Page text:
Brexit has been taking a lot of everybody's attention. It's a brilliant political story, because everyone can find something they feel proves their opinion absolutely right. An unending festival of personal confirmation. It takes away our focus, though, from the other big story of the past few months. Education.
Right now, this very minute, there is a consultation running. It asks how the government can support more grammar schools, force private schools and universities to help out local schools and make sure that faith schools are inclusive. They want your opinions. But. Well. I was disappointed when I saw it. It is pretty leading. As a nonpartisan weekly briefing, I don't have an opinion about whether grammar schools are a good thing or not. It just seems a shame not to ask people's opinions.
What we want from education is such a huge question, I don't know where to start. What's more important, to have a well-rounded, confident, artistic young person, or a young person with excellent Maths and English skills? Of course, it's possible to achieve both, but if you had to choose which would you go for? Given the constraints on a timetable, what subjects should be taught? Art? Science? Politics? Economics? Personal finance? Drama? Social Media? Public Speaking? Maths? Music? Religious Studies? Philosophy? Latin? You get the idea. It's tricky.
So. What are we, here at Simple Politics, going to do about it?
First of all, we've made the government's consultation really easy to answer. To do this, we teamed up with the lovely people from represent.me. We've also added a couple of questions of our own. We think they're interesting. All responses will be submitted to the government. Have your say by clicking here.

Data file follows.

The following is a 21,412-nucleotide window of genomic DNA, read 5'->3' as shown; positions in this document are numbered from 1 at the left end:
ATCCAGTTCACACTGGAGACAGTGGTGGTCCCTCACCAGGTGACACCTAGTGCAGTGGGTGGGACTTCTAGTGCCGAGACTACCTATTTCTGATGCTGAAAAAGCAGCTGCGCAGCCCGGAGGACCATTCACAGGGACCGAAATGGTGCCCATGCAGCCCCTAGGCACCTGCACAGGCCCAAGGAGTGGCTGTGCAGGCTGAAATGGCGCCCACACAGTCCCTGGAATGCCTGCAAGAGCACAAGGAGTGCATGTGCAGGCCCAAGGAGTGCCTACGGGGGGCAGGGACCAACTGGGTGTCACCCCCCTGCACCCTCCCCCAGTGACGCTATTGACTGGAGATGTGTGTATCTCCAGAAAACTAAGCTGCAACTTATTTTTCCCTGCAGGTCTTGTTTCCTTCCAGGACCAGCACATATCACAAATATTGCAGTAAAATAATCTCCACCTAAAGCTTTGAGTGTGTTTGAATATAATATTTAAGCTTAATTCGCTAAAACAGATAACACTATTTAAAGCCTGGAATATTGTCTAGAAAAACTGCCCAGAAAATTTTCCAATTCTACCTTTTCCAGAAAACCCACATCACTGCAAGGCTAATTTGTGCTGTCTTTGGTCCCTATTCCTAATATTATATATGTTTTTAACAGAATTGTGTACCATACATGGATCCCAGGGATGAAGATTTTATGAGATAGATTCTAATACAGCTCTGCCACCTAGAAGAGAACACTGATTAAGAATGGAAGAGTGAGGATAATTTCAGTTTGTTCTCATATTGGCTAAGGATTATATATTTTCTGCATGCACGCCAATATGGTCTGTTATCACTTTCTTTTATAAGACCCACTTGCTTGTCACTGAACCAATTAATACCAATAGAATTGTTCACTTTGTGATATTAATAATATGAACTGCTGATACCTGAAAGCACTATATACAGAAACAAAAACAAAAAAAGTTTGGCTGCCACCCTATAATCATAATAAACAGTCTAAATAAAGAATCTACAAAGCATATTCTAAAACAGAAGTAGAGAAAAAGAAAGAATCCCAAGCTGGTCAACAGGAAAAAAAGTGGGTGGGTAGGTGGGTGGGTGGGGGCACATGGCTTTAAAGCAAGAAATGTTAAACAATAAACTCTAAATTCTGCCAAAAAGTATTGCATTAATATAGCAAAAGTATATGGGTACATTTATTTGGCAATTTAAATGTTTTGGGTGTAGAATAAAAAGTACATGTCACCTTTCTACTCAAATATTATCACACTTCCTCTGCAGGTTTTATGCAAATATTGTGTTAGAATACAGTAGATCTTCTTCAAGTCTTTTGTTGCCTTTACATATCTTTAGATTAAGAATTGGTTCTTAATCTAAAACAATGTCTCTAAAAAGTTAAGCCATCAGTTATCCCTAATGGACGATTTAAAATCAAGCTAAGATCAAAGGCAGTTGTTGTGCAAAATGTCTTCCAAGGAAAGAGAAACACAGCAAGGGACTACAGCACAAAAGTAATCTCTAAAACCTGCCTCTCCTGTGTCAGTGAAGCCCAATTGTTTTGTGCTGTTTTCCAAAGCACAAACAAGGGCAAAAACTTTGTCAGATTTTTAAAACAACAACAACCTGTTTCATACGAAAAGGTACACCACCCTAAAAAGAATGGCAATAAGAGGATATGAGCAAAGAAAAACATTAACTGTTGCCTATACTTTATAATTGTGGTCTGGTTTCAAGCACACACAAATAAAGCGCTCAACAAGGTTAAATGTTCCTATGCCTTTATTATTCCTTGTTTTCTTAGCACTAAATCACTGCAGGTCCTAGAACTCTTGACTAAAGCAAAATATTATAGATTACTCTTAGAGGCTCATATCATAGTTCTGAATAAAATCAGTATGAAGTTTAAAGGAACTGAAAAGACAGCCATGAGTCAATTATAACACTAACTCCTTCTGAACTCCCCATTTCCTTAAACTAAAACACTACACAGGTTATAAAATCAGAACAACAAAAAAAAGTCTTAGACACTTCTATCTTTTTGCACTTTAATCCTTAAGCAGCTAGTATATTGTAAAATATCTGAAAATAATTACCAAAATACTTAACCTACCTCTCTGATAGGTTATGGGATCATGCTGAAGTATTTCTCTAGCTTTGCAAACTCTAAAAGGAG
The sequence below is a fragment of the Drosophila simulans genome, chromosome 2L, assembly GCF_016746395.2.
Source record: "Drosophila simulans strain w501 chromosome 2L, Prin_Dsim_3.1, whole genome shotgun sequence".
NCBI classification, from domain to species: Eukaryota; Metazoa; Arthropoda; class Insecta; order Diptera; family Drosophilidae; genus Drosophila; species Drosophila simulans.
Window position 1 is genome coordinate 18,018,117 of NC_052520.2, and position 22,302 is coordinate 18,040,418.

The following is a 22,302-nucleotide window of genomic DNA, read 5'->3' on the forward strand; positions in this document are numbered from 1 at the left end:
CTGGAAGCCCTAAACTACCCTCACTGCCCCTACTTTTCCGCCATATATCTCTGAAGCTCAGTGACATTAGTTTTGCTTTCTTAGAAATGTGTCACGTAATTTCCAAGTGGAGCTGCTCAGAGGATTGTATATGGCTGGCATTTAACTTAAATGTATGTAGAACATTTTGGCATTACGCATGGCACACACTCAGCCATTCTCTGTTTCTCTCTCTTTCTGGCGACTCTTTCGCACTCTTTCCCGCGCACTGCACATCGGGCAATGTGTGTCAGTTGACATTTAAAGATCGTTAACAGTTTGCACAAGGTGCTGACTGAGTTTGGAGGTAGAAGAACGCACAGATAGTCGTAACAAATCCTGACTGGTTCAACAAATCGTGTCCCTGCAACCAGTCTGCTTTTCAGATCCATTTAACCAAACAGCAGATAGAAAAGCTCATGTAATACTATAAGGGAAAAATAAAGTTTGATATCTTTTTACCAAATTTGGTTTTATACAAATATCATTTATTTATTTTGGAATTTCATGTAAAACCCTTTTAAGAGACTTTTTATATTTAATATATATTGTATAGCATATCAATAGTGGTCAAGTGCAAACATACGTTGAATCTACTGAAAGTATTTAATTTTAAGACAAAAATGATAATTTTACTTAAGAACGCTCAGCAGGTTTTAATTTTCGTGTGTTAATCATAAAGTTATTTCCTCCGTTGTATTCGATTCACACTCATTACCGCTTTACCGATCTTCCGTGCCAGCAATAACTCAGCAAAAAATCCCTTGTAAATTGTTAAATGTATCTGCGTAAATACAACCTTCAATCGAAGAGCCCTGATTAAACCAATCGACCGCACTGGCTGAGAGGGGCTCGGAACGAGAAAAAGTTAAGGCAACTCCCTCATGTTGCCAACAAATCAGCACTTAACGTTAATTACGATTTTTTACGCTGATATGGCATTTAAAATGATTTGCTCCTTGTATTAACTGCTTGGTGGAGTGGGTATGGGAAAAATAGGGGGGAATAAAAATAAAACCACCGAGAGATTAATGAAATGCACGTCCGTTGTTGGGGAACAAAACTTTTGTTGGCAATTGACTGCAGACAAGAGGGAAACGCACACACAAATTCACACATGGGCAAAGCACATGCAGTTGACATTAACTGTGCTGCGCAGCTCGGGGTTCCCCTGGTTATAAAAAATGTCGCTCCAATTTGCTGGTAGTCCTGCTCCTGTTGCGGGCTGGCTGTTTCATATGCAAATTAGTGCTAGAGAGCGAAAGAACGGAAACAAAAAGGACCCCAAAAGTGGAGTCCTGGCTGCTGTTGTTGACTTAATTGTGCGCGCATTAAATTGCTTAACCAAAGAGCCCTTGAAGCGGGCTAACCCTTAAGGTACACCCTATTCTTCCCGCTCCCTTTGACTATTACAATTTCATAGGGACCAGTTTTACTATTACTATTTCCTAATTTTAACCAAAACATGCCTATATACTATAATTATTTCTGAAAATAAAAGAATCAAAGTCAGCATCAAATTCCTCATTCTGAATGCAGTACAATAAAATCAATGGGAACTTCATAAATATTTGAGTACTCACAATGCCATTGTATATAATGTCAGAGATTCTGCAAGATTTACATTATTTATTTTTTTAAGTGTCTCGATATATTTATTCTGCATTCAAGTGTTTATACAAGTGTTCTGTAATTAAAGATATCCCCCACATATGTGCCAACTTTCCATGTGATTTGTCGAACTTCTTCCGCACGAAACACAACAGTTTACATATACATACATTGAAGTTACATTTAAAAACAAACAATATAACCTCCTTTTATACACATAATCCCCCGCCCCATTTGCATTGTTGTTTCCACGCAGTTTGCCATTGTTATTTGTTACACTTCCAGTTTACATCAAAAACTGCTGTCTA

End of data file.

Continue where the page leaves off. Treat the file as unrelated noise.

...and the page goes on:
Secondly, we're going to follow the Education Bill that will come out of this consultation very closely - helping you keep right up to date with the debate as it goes on.
Thirdly, in the new year, we're going to announce a series of debates about Education. They're going to be amazing.
Here's our pick of the laws being debated in Parliament next week.
Digital Economy Bill
This will bring in a ‘universal service obligation’ for internet access. So every person would have the legal right to broadband which is at least 10Mbps, in the same way people have the right to a phone line and postal services. Most MPs are supportive of this but implementing it is more difficult in rural and hard to reach areas.
Commonwealth Development Corporation Bill
This is new from the Department for International Development. It would increase the amount of money the Secretary of State can allocate to the Commonwealth Development Corporation - a government-owned investment company that predominantly operates in emerging markets in Asia, Africa and Latin America.
This will reform private pensions, to ensure that multi-employer schemes are properly regulated and caps early exit fees, which penalise those who access them early. It creates two new bodies for money advice, one for pensions guidance and another for general financial guidance.